11:0318(67)CA - Transportation, FAA, Boston Air Route Traffic Control Center, Nashua, NH and PATCO Local 202 -- 1983 FLRAdec CA
[ v11 p318 ]
The decision of the Authority follows:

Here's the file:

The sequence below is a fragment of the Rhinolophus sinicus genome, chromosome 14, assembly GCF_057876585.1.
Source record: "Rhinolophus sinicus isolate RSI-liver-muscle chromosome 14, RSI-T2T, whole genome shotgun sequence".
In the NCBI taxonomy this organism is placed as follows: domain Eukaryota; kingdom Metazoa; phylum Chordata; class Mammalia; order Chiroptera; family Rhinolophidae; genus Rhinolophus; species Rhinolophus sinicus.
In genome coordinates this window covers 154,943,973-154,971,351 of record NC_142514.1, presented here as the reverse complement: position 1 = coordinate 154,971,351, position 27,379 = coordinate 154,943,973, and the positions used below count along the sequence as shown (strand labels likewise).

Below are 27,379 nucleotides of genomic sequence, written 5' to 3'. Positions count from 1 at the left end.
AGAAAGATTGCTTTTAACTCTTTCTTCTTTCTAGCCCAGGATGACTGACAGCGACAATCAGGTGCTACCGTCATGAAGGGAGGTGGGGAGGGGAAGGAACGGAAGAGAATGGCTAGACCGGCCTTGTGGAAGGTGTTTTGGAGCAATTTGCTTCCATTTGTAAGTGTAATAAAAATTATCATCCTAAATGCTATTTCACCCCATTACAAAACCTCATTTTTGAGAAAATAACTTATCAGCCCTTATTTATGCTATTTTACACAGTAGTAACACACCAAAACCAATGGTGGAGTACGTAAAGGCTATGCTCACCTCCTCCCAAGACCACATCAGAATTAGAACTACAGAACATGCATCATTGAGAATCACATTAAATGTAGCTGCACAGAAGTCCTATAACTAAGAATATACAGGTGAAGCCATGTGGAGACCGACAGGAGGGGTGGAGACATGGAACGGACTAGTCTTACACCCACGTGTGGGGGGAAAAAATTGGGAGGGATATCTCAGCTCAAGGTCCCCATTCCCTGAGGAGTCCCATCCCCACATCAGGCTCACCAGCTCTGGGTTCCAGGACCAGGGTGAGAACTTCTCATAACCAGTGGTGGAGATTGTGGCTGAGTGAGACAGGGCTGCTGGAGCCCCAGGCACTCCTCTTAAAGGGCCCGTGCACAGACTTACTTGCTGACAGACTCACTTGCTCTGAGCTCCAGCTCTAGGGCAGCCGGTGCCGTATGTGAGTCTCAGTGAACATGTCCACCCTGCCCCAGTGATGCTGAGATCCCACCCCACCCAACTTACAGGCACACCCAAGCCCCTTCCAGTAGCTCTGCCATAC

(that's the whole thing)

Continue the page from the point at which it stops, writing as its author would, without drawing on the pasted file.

11 FLRA No. 67 DEPARTMENT OF TRANSPORTATION, FEDERAL AVIATION ADMINISTRATION, BOSTON AIR ROUTE TRAFFIC CONTROL CENTER, NASHUA, NEW HAMPSHIRE Respondent and PROFESSIONAL AIR TRAFFIC CONTROLLERS ORGANIZATION, AFL-CIO, LOCAL 202 Charging Party Case No. 1-CA-423 DECISION AND ORDER The Administrative Law Judge issued the attached Decision in the above-entitled proceeding, finding that the Respondent had engaged in the unfair labor practices alleged in the complaint and recommending that it cease and desist therefrom and take certain affirmative action. Exceptions filed by the General Counsel to the Administrative Law Judge's Decision were subsequently withdrawn. /1/ Pursuant to section 2423.29 of the Authority's Rules and Regulations and section 7118 of the Federal Service Labor-Management Relations Statute (the Statute), the Authority has reviewed the rulings of the Judge made at the hearing and finds that no prejudicial error was committed. The rulings are hereby affirmed. Upon consideration of the Judge's Decision and the entire record, and noting particularly the absence of exceptions, the Authority hereby adopts the Judge's findings, conclusions, and recommendations. /2/ ORDER Pursuant to section 2423.29 of the Federal Labor Relations Authority's Rules and Regulations and section 7118 of the Statute, IT IS HEREBY ORDERED that the Department of Transportation, Federal Aviation Administration, Boston Air Route Traffic Control Center, Nashua, New Hampshire, shall: 1. Cease and desist from: (a) Discriminating against Andrew Ruoff by restricting his right to make voluntary changes in shift assignments and regular days off because an unfair labor practice charge was filed on his behalf or because he gave information to the Authority in support of that charge. (b) In any like or related manner interfering with, restraining, or coercing its employees in the exercise of rights assured by the Federal Service Labor-Management Relations Statute. 2. Take the following affirmative action in order to carry out the purposes and policies of the Federal Service Labor-Management Relations Statute: (a) Remove the order regarding the approval of swap requests submitted by Andrew Ruoff, which order was placed in the Night Order Book by William Henderson. (b) Post at its Boston Air Route Traffic Control Center, Nashua, New Hampshire, copies of the attached Notice on forms to be furnished by the Federal Labor Relations Authority. Upon receipt of such forms, they shall be signed by the Facility Chief of the Boston Air Route Traffic Control Center or his designee, and shall be posted and maintained by him for 60 consecutive days thereafter, in conspicuous places, including all bulletin boards and other places where notices to employees are customarily posted. Reasonable steps shall be taken to ensure that such Notices are not altered, defaced, or covered by any other material. (c) Pursuant to section 2423.30 of the Authority's Rules and Regulations, notify the Regional Director of Region I, Federal Labor Relations Authority, in writing, within 30 days from the date of this Order, as to what steps have been taken to comply herewith. Issued, Washington, D.C., February 10, 1983 Ronald W. Haughton, Chairman Henry B. Frazier III, Member Leon B. Applewhaite, Member FEDERAL LABOR RELATIONS AUTHORITY NOTICE TO ALL EMPLOYEES PURSUANT TO A DECISION AND ORDER OF THE FEDERAL LABOR RELATIONS AUTHORITY AND IN ORDER TO EFFECTUATE THE POLICIES OF CHAPTER 71 OF TITLE 5 OF THE UNITED STATES CODE FEDERAL SERVICE LABOR-MANAGEMENT RELATIONS WE HEREBY NOTIFY OUR EMPLOYEES THAT: WE WILL NOT discriminate against Andrew Ruoff by restricting his right to make voluntary changes in shift assignments and regular days off because an unfair labor practice charge was filed on his behalf or because he gave information to the Authority in support of that charge. WE WILL NOT in any like or related manner interfere with, restrain or coerce our employees in the exercise of their rights assured by the Federal Service Labor-Management Relations Statute. WE WILL remove the order regarding the approval of swap requests submitted by William Ruoff, which order was placed in the Night Order Book by William Henderson. (Agency or Activity) Dated: . . . By: (Signature) This Notice must remain posted for 60 consecutive days from the date of posting and must not be altered, defaced, or covered by any other material. If employees have any questions concerning this Notice or compliance with any of its provisions, they may communicate directly with the Regional Director, Federal Labor Relations Authority, Region I, whose address is: 441 Stuart Street, 9th Floor, Boston, MA 02116 and whose telephone number is (617) 223-0920. -------------------- ALJ$ DECISION FOLLOWS -------------------- Richard F. Fisher For the Respondent Paul E. Stanzler, Esq. Carol Waller-Pope, Esq. For the General Counsel Before: ALAN W. HEIFETZ Administrative Law Judge DECISION Statement of the Case This proceeding arose pursuant to the Federal Service Labor-Management Statute, 5 U.S.C. 7101 et seq., as a result of an unfair labor practice charge filed July 9, 1980, with the Federal Labor Relations Authority. Consequently, on November 5, 1980, the Regional Director, Region 1, of the Authority issued a complaint alleging that Respondent unlawfully restricted the right of employee Andrew Ruoff to make voluntary changes in shift assignments and regular days off because a union filed an unfair labor practice charge on his behalf and because he gave testimony in support of that charge. A hearing was held on December 4, 1980, in Boston, Massachusetts. All parties were afforded full opportunity to be heard, to examine witnesses and to introduce evidence. On January 30, 1981, post-hearing briefs were filed. Upon the entire record, including my observation of the witnesses and their demeanor, I make the following findings, conclusions and recommendations. Finding of Fact The Professional Air Traffic Controllers Organization, Local 202 (the Union or PATCO) is the exclusive bargaining agent of Respondent's air traffic controllers. Mr. Andrew Ruoff is a member of the bargaining unit and he has been employed by Respondent for nine years as an Air Traffic Control Specialist. At the Boston Air Route Traffic Control Center (ARTCC), Air Traffic Control Specialists are grouped in teams of approximately ten members and each team has a supervisor. Each assistant chief supervises a group of four teams. ARTCC is in continuous operation and the Air Traffic Control Specialists work rotating shifts on a five week cycle with two of those weeks on a 7 a.m. to 3 p.m. schedule, two other weeks on a 3 p.m. to 11 p.m. schedule, and the fifth week on an 11 p.m. to 7 a.m. schedule. Voluntary shift swapping is governed by Article 35 of the collective bargaining agreement between PATCO and Respondent. It states: The Employer shall approve the exchange of shifts and/or days off by employees of equal qualifications, provided the exchange is consistent with the operational needs of the facility and does not result in overtime or violation of the basic workweek. Requests for exchange of assigned shifts and regular days off are rarely disapproved and the practice of shift swapping at Respondent's facility is widespread and continuous. Swaps are usually made out of preference for working only certain hours or in order to accommodate non-work related activities such as social or athletic events. In order to facilitate shift swapping, the employees developed a book, kept at the watch supervisor's desk, in which an employee may enter his name, the shift and day he is scheduled to work and the shift and day he would prefer to work. An employee who is willing to make the swap enters his name beside the request and takes the swap to any supervisor on duty who officially records the exchange in the facility's master schedule book. Employees at the facility have swapped as much as half of their assigned shifts on a regular basis in order to work nights only. One controller regularly swaps twice a week during the bowling season and an additional two or three times per week during the professional basketball season. The average team member swaps at least twice a month. None of the employees who testified has ever sought authorization to initiate a swap or was required to justify a swap request. Other than in a case involving a swap with Mr. Ruoff, the only turndown of a swap request was grounded on unequal technical qualification as between the two controllers seeking to make the swap. Employees have even swapped teams, with one employee making such a swap for a period of three months. During shift or team swaps employees often miss team briefing sessions. Some have missed more than half of these briefings which, although they have been described as mandatory, cover material which is otherwise available to the employees and are generally conducted in such a dull atmosphere so as to prompt some employees to seek "spot leave" in order to avoid the briefing when it is held while they are on duty. There is no evidence that anyone had ever been disciplined for missing one or more of these briefings. From early 1979 to September of 1980, Andrew Ruoff was assigned to a team supervised by William Henderson. Mr. Henderson, who last rated Mr. Ruoff in February 1980, described him as an above average, technically sound employee. Prior to June of 1980, Mr. Henderson had never discussed with Mr. Ruoff the frequency of his swapping. Mr. Ruoff had been regularly swapping about eight shifts every five weeks. Of the 13 team briefings held during the approximately 18 months he was on Mr. Henderson's team, Mr. Ruoff missed 9 of those meetings. On April 21, 1980, an unfair labor practice charge was filed by the Union on behalf of Mr. Ruoff. The charge alleged that Mr. Henderson, among others, denied Mr. Ruoff the right to be represented during a disciplinary meeting between the two of them. On June 9, 1980, Mr. Henderson was interviewed by an Authority agent as a part of the investigation of the April 21, 1980 charge. Mr. Henderson knew at this time that the agent sought information about the meeting he had with Mr. Ruoff which formed the basis of the unfair labor practice charge. /3/ On the very next day, Mr. Henderson went to the watch desk to make some entries in the leave book and while doing so, decided to look back in the book over the weekend just passed. /4/ It was at this point in time, on Wednesday, June 10, that Mr. Henderson learned that Mr. Ruoff took sick leave on June 7, and that he had swapped shifts in order to be off duty on June 8 and 9. These five consecutive days off duty became the ostensible reason for a meeting with Mr. Ruoff called by Mr. Henderson. However, it should be noted at this juncture, that four days before that meeting, and two days after the check of the leave book, Mr. Ruoff met with the Authority agent to give him a statement in regard to the April 21 unfair labor practice charge. On June 14, 1980, Mr. Ruoff received a note from Mr. Henderson stating that Mr. Ruoff should request no more swaps and that none would be approved until the two of them had met. The meeting took place on June 16. Mr. Henderson advised Mr. Ruoff that he would no longer honor his swap requests unless they were of an imperative or urgent need and that no other supervisor could approve his swap requests. He explained that the restriction was necessary because Mr. Ruoff's swapping had become excessive, he missed too many team briefings which was detrimental to the crew concept, and it was becoming increasingly more difficult to evaluate his performance on a day-to-day basis. Since that meeting, and for the remainder of the summer, all swaps requested by Mr. Ruoff were denied by Mr. Henderson. Mr. Henderson also made an entry in the night order book /5/ that no supervisor should approve a shift swap involving Mr. Ruoff without first checking with Mr. Henderson. /6/ On June 23, 1980, Mr. Henderson wrote a memorandum for the record in which he requested that Mr. Ruoff desist from shift swapping unless the request was "urgent or emergency" in nature. Two of his superiors told Mr. Henderson that he could not make a blanket restriction on shift swapping and that, in accordance with the contract, any restriction would have to be based on operational needs. Mr. Henderson was told to rescind the words "urgent or emergency" and to communicate the recission to Mr. Ruoff. He never did. /7/ On June 27, 1980, Waldo B. Cumings, a union official, came to Mr. Ruoff's work area with written communications from the Authority concerning the charge which was filed in April. As they were discussing the material, Mr. Henderson approached and said, "Cumings, get your PATCO shit out of here. /8/ When Cumings tried to explain that he had official business to discuss with Mr. Ruoff, Mr. Henderson conveyed his indifference to the subject matter and ordered Mr. Cumings to leave. Mr. Cumings obliged. Discussions and Conclusions The General Counsel argues that to support a violation of Section 7116(a)(4) of the Statute, one must show that the employee was engaged in protected activity, that the employer has knowledge of that protected activity, and that the employee has suffered disparate treatment as a result of his protected activity. Respondent does not take issue with this legal standard. It admits that Mr. Ruoff was engaged in protected activity (the filing of and making a statement in furtherance of an unfair labor practice charge), but it takes the position that the General Counsel has failed to satisfy its burden of proof as to the other elements which are necessary to the constitution of a violation. There is no question on the record that Respondent, and Mr. Henderson in particular, was aware of the protected activity engaged in by Mr. Ruoff. The charge itself mentions Mr. Henderson by name and refers to an incident by specific date. Although Mr. Ruoff's name was not mentioned in the charge, the circumstances outlined in the charge make it clear that the employee involved was Mr. Ruoff. In any event, there can be no doubt of Mr. Henderson's knowledge as of June 9, 1980, when he was interviewed by an Authority agent concerning the substance of the April charge. In any event, Mr. Henderson's memory of the events was, at best, hazy and he could not specifically deny knowledge of Mr. Ruoff's protected activity when he testified in the instant case. As to the next issue, disparate treatment, there also can be no doubt on this record. First of all, shift swapping at this facility is the norm and not the exception. Some employees attempt to work nights exclusively, and some attempt to work only days. One employee swaps his night shift four to five times per week in order to bowl and to attend professional basketball games. One employee even swapped crews for three months and then swapped shifts several times while on the substitute crew. Mr. Henderson himself has not worked a midnight shift for at least a couple of years. Second, it is clear that team briefings are attended, but not well attended. As mr. Henderson admitted, the average attendance hovers at seventy-five percent. Two employees other than Mr. Ruoff testified that they attended half or less than half of the scheduled briefings. Others testified that they were granted "spot leave" which they requested specifically in order to miss a dull briefing. Most of the information discussed in a briefing also appears in a written log which may be read when convenient. Finally, even if one were to surmise that Mr. Ruoff was the most profuse in his exercise of the swapping right, there is no statistical evidence from which reliable comparison may be made between his swap frequency and that of other similarly situated employees. The General Counsel having introduced evidence that shift swapping is generally extensive, it is incumbent upon Respondent to come forth with evidence which would tend to show that Mr. Ruoff's history is egregious. This Respondent has not done. I conclude that, on the basis of this record, to single out Mr. Ruoff for restrictive treatment while other similarly situated employees are engaging in substantially similar conduct is to treat him disparately. The final question is whether the disparate treatment accorded Mr. Ruoff resulted from his engaging in protected activity. To support an affirmative answer, the General Counsel argues that the severity and timing of the restriction along with Mr. Henderson's stated rationale for the restriction are persuasive. Respondent correctly contends that mere suspicion is not enough to support a finding. /9/ The question is not whether there is lawful justification for the restriction, but rather whether the true reason for the restriction was his protected activity. That determination need not be based on direct evidence alone. As stated in Shattuck Denn Mining Corp., (Iron King Branch) v. NLRB, 362 F.2d 466 (9th Cir. 1966): Actual motive, a state of mind, being the question, it is seldom that direct evidence will be available that is not also self-serving. In such cases, the self-serving declaration is not conclusive; the trier of fact may infer motive from the total circumstance proved. Otherwise no person accused of unlawful motive who took the stand and testified to a lawful motive could be brought to book. (362 F.2d at 470.) Commenting that the trier of fact need not be naive, /10/ the Court in Shattuck went on to posit that, "If he finds that the stated motive . . . is false, he certainly can infer that there is another motive." In the instant case, the rationale for placing the restriction on Mr. Ruoff sprang from Mr. Henderson's review of the leave book. That was when Mr. Henderson found that by swapping regular days off and taking one day of sick leave, Mr. Ruoff managed to be off five days in a row. Mr. Henderson, testified that he suspected that Mr. Ruoff had abused sick leave. However, Mr. Henderson was not able fully to explain or justify his suspicion of an abuse of sick leave. He couldn't recall why he went to the leave book in the first place; he couldn't recall who first made a remark about five days off in a row; he did not attempt to confirm the running of a road race as alleged by another employee; /11/ he failed to confront Mr. Ruoff with the allegation; and he failed to take direct action under the provision on sick leave in the collective bargaining agreement. On the other hand, Mr. Ruoff communicated to him his denial of an abuse of sick leave and he pointed out his good sick leave record to Mr. Henderson. Finally, Mr. Henderson failed even to mention sick leave to Mr. Ruoff during his explanation of why he was imposing the restriction on swapping. I conclude that justification of the restriction on the basis of an abuse of sick leave, under the circumstances of this case, is pretextual. Another justification for the restriction was that it was becoming increasingly more difficult for Mr. Henderson to evaluate Mr. Ruoff's day-to-day performance. However, Mr. Henderson had failed even to mention this concern four months earlier during his last evaluation of Mr. Ruoff. Mr. Ruoff had been swapping extensively for the entire year covered by that evaluation. Significantly, Mr. Henderson voiced no concern over day-to-day evaluation of those other employees under his supervision who also swap extensively. Since Mr. Henderson swaps his own midnight shifts, he apparently concedes that at least one-fifth of the team's working hours need not be evaluated in person. I conclude that justification of the restriction on the basis of a need for greater day-to-day performance evaluation, under the circumstances of this case, is pretextual. Finally, the justification was offered that excessive swapping resulted in missing too many team briefings and that that was detrimental to the "crew concept". A definition of the "crew concept" as far as the record in this case is concerned has been as elusive as the Holy Grail. It appears to be intended as something more than a mere "esprit de corps" but something less than an integrated operational unit with defined individual functions. Given the fact that a member of the "crew" does not have to give reasons for shift swapping and that personal, social, athletic or whimsical concerns may motivate a shift swap, the "crew concept" at this facility is either a figment of someone's imagination or, at best, an idea whose time has come and gone. It is apparent that Air Traffic Control Specialists of equal qualifications are fungible. It is also apparent that missing a team briefing is of no great moment. What is important is that the Air Traffic Control Specialist familiarize himself with the information disseminated at those briefings. There is no suggestion on this record that Mr. Ruoff or any other controller on his team has not so familiarized himself. I conclude that justification of the restriction on the basis of need to preserve the "crew concept" is, under the circumstances of this case, pretextual. Affirmative evidence of animus may be seen from the severity and timing of the restriction. Like a storm out of the Nor' east, the restriction came quickly, with little or no warning, and with chilling effect. Whereas the collective bargaining agreement speaks to operational needs and overtime as standards for swap approvals, Mr. Henderson sought to restrict Mr. Ruoff to a standard of "urgent or emergency" need. And this without so much as counsel, caution, or compromise. Other employees who swap forty percent of the time and miss half of the team briefings have gone totally unrestricted. Two of Mr. Henderson's superiors told him that the "urgent or emergency" standard was too severe and that it would have to be rescinded. This was no surprise to Mr. Henderson for he had been overruled on two previous occasions when he attempted to impose similar swapping restrictions at other facilities. In other words, he fully appreciated the severity of his actions in this case. The check of the leave book came two days after Mr. Henderson was interviewed by an Authority agent in regard to an unfair labor practice charge by Mr. Ruoff against Mr. Henderson. Two days after Mr. Ruoff met with the Authority agent, he received a note from Mr. Henderson stating that no more swaps would be approved until they met. Two days after the note, the "urgent or emergency" standard was put into effect. One week later, Mr. Henderson wrote his memorandum to the file requesting approval of that standard. He was told that the standard was too severe and that he would have to rescind it. Four days after writing the memorandum Mr. Henderson confronted the union official talking to Mr. Ruoff at his work station and told him, in no uncertain term, what to do with his union material. Standing alone, none of these facts conclusively demonstrates animus. However, when one considers all of the factors just discussed in light of my conclusion that the proffered justifications for the restriction were merely pretexts, the compelling inference is, and I find, that the true motivating force behind the restriction was the protected activity engaged in by Mr. Ruoff. Having found that the General Counsel has met its burden of showing that the protected conduct was the motivating factor in the decision to restrict Mr. Ruoff's swapping rights, I conclude that this is a "pretext case" and not a "dual motive case" which would allow Respondent to come forward and show by a preponderance of the evidence that it would have imposed the restriction even in the absence of the protected activity. /12/ Even if I were to conclude otherwise, on this record, Respondent would not carry that burden. Mr. Ruoff's conduct has been substantially similar to that of other employees who have not had their swapping so much as questioned. While Respondent has introduced some evidence bearing on the facially lawful justifications of sick leave abuse, personnel evaluation needs, and impact on air safety, I conclude that such evidence has either been rebutted or, as discussed above, has been shown merely to amount to a pretext for the action taken against Mr. Ruoff. No abuse of sick leave was proven and there was no evidence which would justify a finding that Mr. Ruoff could not be evaluated any less easily than he had been just the previous February. While the "crew concept" may have had, or may have in the future, some demonstrable significance to the working conditions at Respondent's facility, it should not be used as a sword of Damocles, suspended by the thin hair of caprice over the heads of employees for the purpose of discouraging their free exercise of protected activity. Having found that employee Andrew Ruoff was engaged in protected activity, that Respondent had knowledge of that protected activity, and that Andrew Ruoff has suffered disparate treatment as a result of his protected activity, and having concluded therefore that Respondent violated Sections 7116(a)(1) and (4) of the Statute, I recommend that the Authority issue the following order: ORDER Pursuant to Section 7118(a)(7)(A) of the Federal Service Labor-Management Relations Statute, 5 U.S.C. 7118(a)(7)(A), and Section 2423.29(b)(1), the Authority hereby orders that the Department of Transportation, Federal Aviation Administration, Boston Air Route Traffic Control Center, Nashua, New Hampshire, shall: 1. Cease and desist from: (a) Discriminating against Mr. Andrew Ruoff by restricting his right to make voluntary changes in shift assignments and regular days off because an unfair labor practice charge was filed on his behalf and because he gave information to the Authority in support of that charge. (b) In any like or related manner interfering with, restraining, or coercing employees in the exercise of their rights assured by the Federal Service Labor-Management Relations Statute. 2. Take the following affirmative action in order to effectuate the purpose and policies of the Statute: (a) Post at its facilities at Nashua, New Hampshire, copies of the attached notice marked "Appendix" on forms to be furnished by the Federal Labor Relations Authority. Upon receipt of such forms they shall be signed by the Boston Air Route Traffic Control Center Facility Chief and shall be posted and maintained for 60 consecutive days thereafter in conspicuous places, including all bulletin boards and other places where notices are customarily posted. Reasonable steps shall be taken to ensure that the notices are not altered, defaced or covered by any other material. (b) Remove the order regarding the approval of swap requests submitted by Andrew Ruoff which was placed in the Night Order Book by William Henderson. (c) Notify the Federal Labor Relations Authority in writing within 30 days from the date of this Order as to what steps have been taken to comply with the Order. ALAN W. HEIFETZ Administrative Law Judge Dated: March 3, 1981 Washington, D.C. APPENDIX NOTICE TO ALL EMPLOYEES PURSUANT TO A DECISION AND ORDER OF THE FEDERAL LABOR RELATIONS AUTHORITY AND IN ORDER TO EFFECTUATE THE POLICIES OF CHAPTER 71 OF TITLE 5 OF THE UNITED STATES CODE FEDERAL SERVICE LABOR-MANAGEMENT RELATIONS WE HEREBY NOTIFY OUR EMPLOYEES THAT: WE WILL NOT discriminate against Mr. Andrew Ruoff by restricting his right to make voluntary changes in shift assignments and regular days off because an unfair labor practice charge was filed on his behalf and because he gave information to the Authority in support of that charge. WE WILL NOT, in any like or related manner, interfere with, restrain or coerce our employees in the exercise of their rights assured by the Statute. (Agency or Activity) Dated: . . . By: (Signature) This notice must remain posted for 60 consecutive days from the date of posting and must not be altered, defaced or covered by any other material. If employees have any questions concerning this Notice or compliance with any of its provisions, they may communicate directly with the Regional Director of the Federal Labor Relations Authority, Region I, 441 Stuart Street, 8th Floor, Boston, Massachusetts 02116 --------------- FOOTNOTES$ --------------- /1/ While the Authority, after the Judge issued his decision in this case, revoked the exclusive recognition status of the Charging Party (PATCO) and thereafter dismissed certain complaints involving the statutory rights and responsibilities of PATCO as a labor organization as moot on the basis that any decision rendered in such cases could not have any practical legal effect (see, e.g., Professional Air Traffic Controllers Organization, AFL-CIO, Local 216, 11 FLRA No. 16 (1983); United States Department of Transportation, Federal Aviation Administration, Southwest Region, 11 FLRA No. 18 (1983)), the Authority concludes that the instant case has not been rendered moot. Thus, in contrast to the above-cited cases, the statutory rights of individual employees are involved herein, and an order requiring the Respondent (FAA) to take appropriate action in order to remedy the unfair labor practices found to have been committed against the employees' statutory rights would have practical legal effect and is deemed necessary to effectuate the purposes and policies of the Statute. /2/ In concluding that the Respondent unlawfully discriminated against employee Andrew Ruoff as a result of his having engaged in protected activity under the Statute, and that the reasons asserted by the Respondent for such conduct were mere pretexts, the Judge relied on private sector cases. The Authority has applied the same principles in reaching such results under the Statute. See, e.g., Internal Revenue Service, Boston District Office, Boston, Massachusetts and Internal Revenue Service, Andover Service Center, Andover, Massachusetts, 5 FLRA No. 96 (1981); United States Marine Corps, Marine Corps Logistics Base, Barstow, California, 5 FLRA No. 97 (1981). /3/ Although Mr. Henderson was not sure if the agent mentioned that he was going to speak to Mr. Ruoff about the matters under investigation, there can be no doubt that after his conversation with the agent, Mr. Henderson would assume that the agent would take a statement from the person upon whose behalf the charge was made. /4/ Mr. Henderson first testified that he didn't recall for what reason he looked back through the leave book. He then stated, "I became suspicious or I had reason to believe that he was not on sick leave." Later he referred to an unidentified person who remarked at the watch desk while Mr. Henderson was at the book, "Oh, five days in a row.", referring to the consecutive days Mr. Rouff had been off. Mr. Henderson did not know how this unidentified person had any knowledge of Mr. Rouff's leave record. It was not until after he had closed the leave book that Mr. Henderson was approached by an employee, later identified as Mr. Kawaski, who told Mr. Henderson that he had seen Mr. Ruoff dressed in running attire with his wife at a road race in Mason, New Hampshire. Later evidence conclusively showed that the race in Mason did not take place during this five day period. I conclude that Mr. Henderson's testimony itself does not reveal the motive for his perusal of the leave book before any conversations he may have had with others at the facility. /5/ The night order book is a communication medium between supervisors. /6/ In September, 1980, Mr. Ruoff left Mr. Henderson's team and he is no longer under the same swap restrictions. /7/ Mr. Henderson originally testified that he did communicate the recission to Mr. Ruoff. However, after being confronted with his affidavit, Mr. Henderson changed his testimony. /8/ Mr. Henderson denied making this statement but he did acknowledge telling Cumings to leave the area. I credit the testimony of Messrs. Cumings and Ruoff who both heard the statement including the scatological reference. At the hearing, and in a footnote to the brief, the General Counsel moved to amend the complaint to allege a violation of the Statute arising out of this incident. The motion was denied at the hearing and no persuasive argument has been raised in the brief which would warrant a reversal of that ruling. /9/ See e.g., NLRB v. Montgomery Ward & Co., Inc., 157 F.2d 486, 491, (8th Cir. 1946). /10/ 362 F.2d at 470, n. 15: "Judges are apt to be naif, simple-minded men, and they need something of Mephistopheles." (Holmes, Law and Court, in Speeches, 102 (1913); "Credulity is not esteemed a paramount virtue of the judicial mind." (Huston, J., in Rankin v. Jauman, 1895, 4 Idaho 394, 401, 39 P. 1111, 1113.) /11/ The failure to call this employee as a witness further undermines any assertion that the information about a road race (determined by other evidence of record to be false) motivated Mr. Henderson's later actions. /12/ See, Wright Line, A Division of Wright Line, Inc., 251 NLRB No. 150 (1980), 105 LRRM 1169 (wherein the NLRB adopted the causation test enunciated by the United States Supreme Court in Mt. Healthy City School Dist. v. Doyle, 249 U.S. 274 (1977), and abandoned use of the term "in part" in determining the relationship, if any, between employer action and protected employee conduct.